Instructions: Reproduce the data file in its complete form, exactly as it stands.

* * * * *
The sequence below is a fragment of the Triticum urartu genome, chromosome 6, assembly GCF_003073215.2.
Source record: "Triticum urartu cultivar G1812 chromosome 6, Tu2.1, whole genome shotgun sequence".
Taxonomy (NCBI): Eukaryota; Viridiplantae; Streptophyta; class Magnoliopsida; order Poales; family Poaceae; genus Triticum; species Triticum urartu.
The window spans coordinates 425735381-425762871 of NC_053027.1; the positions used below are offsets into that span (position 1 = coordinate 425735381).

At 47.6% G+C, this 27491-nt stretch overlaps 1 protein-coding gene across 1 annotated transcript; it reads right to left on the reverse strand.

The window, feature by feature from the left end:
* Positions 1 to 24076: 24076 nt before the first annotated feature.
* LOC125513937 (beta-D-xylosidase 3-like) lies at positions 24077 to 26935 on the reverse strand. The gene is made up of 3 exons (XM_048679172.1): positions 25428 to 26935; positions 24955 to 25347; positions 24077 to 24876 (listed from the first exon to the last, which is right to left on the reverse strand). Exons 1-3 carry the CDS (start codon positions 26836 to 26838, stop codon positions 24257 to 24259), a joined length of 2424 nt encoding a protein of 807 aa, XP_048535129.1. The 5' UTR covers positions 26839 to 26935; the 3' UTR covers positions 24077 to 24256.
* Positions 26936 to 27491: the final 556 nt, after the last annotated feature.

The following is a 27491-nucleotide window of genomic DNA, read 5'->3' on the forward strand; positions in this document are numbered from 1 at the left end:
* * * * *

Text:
The sequence below is a fragment of the Triticum urartu genome, chromosome 6, assembly GCF_003073215.2.
Source record: "Triticum urartu cultivar G1812 chromosome 6, Tu2.1, whole genome shotgun sequence".
Taxonomy (NCBI): Eukaryota; Viridiplantae; Streptophyta; class Magnoliopsida; order Poales; family Poaceae; genus Triticum; species Triticum urartu.
The window spans coordinates 425735381-425762871 of NC_053027.1; the positions used below are offsets into that span (position 1 = coordinate 425735381).

At 47.6% G+C, this 27491-nt stretch overlaps 1 protein-coding gene across 1 annotated transcript; it reads right to left on the reverse strand.

The window, feature by feature from the left end:
* Positions 1 to 24076: 24076 nt before the first annotated feature.
* LOC125513937 (beta-D-xylosidase 3-like) lies at positions 24077 to 26935 on the reverse strand. The gene is made up of 3 exons (XM_048679172.1): positions 25428 to 26935; positions 24955 to 25347; positions 24077 to 24876 (listed from the first exon to the last, which is right to left on the reverse strand). Exons 1-3 carry the CDS (start codon positions 26836 to 26838, stop codon positions 24257 to 24259), a joined length of 2424 nt encoding a protein of 807 aa, XP_048535129.1. The 5' UTR covers positions 26839 to 26935; the 3' UTR covers positions 24077 to 24256.
* Positions 26936 to 27491: the final 556 nt, after the last annotated feature.

The following is a 27491-nucleotide window of genomic DNA, read 5'->3' on the forward strand; positions in this document are numbered from 1 at the left end: